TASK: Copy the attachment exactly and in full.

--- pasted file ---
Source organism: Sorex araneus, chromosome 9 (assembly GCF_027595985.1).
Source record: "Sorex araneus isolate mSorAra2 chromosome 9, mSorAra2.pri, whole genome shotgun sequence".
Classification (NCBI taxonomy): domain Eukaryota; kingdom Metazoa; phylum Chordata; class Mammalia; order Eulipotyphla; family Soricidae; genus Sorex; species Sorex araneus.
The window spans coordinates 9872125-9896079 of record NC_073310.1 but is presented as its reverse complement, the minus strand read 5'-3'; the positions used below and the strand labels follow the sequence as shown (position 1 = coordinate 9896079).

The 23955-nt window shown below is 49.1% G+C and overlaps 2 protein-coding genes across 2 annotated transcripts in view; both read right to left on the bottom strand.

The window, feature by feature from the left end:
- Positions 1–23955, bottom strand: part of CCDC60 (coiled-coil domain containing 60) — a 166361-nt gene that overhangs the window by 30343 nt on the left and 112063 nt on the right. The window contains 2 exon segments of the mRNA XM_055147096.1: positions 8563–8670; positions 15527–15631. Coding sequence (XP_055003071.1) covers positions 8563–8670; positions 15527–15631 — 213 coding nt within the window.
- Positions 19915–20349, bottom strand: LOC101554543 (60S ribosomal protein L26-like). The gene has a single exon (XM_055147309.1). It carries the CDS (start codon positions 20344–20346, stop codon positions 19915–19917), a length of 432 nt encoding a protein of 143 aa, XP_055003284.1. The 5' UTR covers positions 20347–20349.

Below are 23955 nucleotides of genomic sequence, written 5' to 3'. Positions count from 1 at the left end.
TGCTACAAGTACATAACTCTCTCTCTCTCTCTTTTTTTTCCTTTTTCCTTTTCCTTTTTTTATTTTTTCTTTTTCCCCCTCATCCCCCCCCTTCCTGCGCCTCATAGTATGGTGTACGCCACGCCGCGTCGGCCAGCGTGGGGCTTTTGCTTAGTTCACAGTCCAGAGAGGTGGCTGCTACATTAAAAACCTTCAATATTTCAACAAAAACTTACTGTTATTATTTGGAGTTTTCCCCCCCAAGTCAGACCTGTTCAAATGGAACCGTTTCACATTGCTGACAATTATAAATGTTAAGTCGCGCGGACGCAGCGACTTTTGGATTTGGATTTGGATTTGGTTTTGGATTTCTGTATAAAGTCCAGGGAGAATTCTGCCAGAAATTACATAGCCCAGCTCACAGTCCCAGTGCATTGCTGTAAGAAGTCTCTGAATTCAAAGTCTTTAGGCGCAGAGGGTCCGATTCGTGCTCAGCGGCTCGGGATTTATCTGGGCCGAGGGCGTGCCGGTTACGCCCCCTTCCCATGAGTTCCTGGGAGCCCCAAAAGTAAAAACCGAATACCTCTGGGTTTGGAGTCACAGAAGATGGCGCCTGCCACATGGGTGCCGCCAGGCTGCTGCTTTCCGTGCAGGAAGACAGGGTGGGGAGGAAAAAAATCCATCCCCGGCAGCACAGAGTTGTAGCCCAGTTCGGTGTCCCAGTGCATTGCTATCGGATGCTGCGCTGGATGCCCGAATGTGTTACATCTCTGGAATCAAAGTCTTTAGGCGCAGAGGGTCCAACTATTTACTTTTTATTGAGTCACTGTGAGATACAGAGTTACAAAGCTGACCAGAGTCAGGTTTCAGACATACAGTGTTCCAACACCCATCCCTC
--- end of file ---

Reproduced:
Source organism: Sorex araneus, chromosome 9 (assembly GCF_027595985.1).
Source record: "Sorex araneus isolate mSorAra2 chromosome 9, mSorAra2.pri, whole genome shotgun sequence".
Classification (NCBI taxonomy): domain Eukaryota; kingdom Metazoa; phylum Chordata; class Mammalia; order Eulipotyphla; family Soricidae; genus Sorex; species Sorex araneus.
The window spans coordinates 9872125-9896079 of record NC_073310.1 but is presented as its reverse complement, the minus strand read 5'-3'; the positions used below and the strand labels follow the sequence as shown (position 1 = coordinate 9896079).

The 23955-nt window shown below is 49.1% G+C and overlaps 2 protein-coding genes across 2 annotated transcripts in view; both read right to left on the bottom strand.

The window, feature by feature from the left end:
- Positions 1–23955, bottom strand: part of CCDC60 (coiled-coil domain containing 60) — a 166361-nt gene that overhangs the window by 30343 nt on the left and 112063 nt on the right. The window contains 2 exon segments of the mRNA XM_055147096.1: positions 8563–8670; positions 15527–15631. Coding sequence (XP_055003071.1) covers positions 8563–8670; positions 15527–15631 — 213 coding nt within the window.
- Positions 19915–20349, bottom strand: LOC101554543 (60S ribosomal protein L26-like). The gene has a single exon (XM_055147309.1). It carries the CDS (start codon positions 20344–20346, stop codon positions 19915–19917), a length of 432 nt encoding a protein of 143 aa, XP_055003284.1. The 5' UTR covers positions 20347–20349.

Below are 23955 nucleotides of genomic sequence, written 5' to 3'. Positions count from 1 at the left end.
TGCTACAAGTACATAACTCTCTCTCTCTCTCTTTTTTTTCCTTTTTCCTTTTCCTTTTTTTATTTTTTCTTTTTCCCCCTCATCCCCCCCCTTCCTGCGCCTCATAGTATGGTGTACGCCACGCCGCGTCGGCCAGCGTGGGGCTTTTGCTTAGTTCACAGTCCAGAGAGGTGGCTGCTACATTAAAAACCTTCAATATTTCAACAAAAACTTACTGTTATTATTTGGAGTTTTCCCCCCCAAGTCAGACCTGTTCAAATGGAACCGTTTCACATTGCTGACAATTATAAATGTTAAGTCGCGCGGACGCAGCGACTTTTGGATTTGGATTTGGATTTGGTTTTGGATTTCTGTATAAAGTCCAGGGAGAATTCTGCCAGAAATTACATAGCCCAGCTCACAGTCCCAGTGCATTGCTGTAAGAAGTCTCTGAATTCAAAGTCTTTAGGCGCAGAGGGTCCGATTCGTGCTCAGCGGCTCGGGATTTATCTGGGCCGAGGGCGTGCCGGTTACGCCCCCTTCCCATGAGTTCCTGGGAGCCCCAAAAGTAAAAACCGAATACCTCTGGGTTTGGAGTCACAGAAGATGGCGCCTGCCACATGGGTGCCGCCAGGCTGCTGCTTTCCGTGCAGGAAGACAGGGTGGGGAGGAAAAAAATCCATCCCCGGCAGCACAGAGTTGTAGCCCAGTTCGGTGTCCCAGTGCATTGCTATCGGATGCTGCGCTGGATGCCCGAATGTGTTACATCTCTGGAATCAAAGTCTTTAGGCGCAGAGGGTCCAACTATTTACTTTTTATTGAGTCACTGTGAGATACAGAGTTACAAAGCTGACCAGAGTCAGGTTTCAGACATACAGTGTTCCAACACCCATCCCTC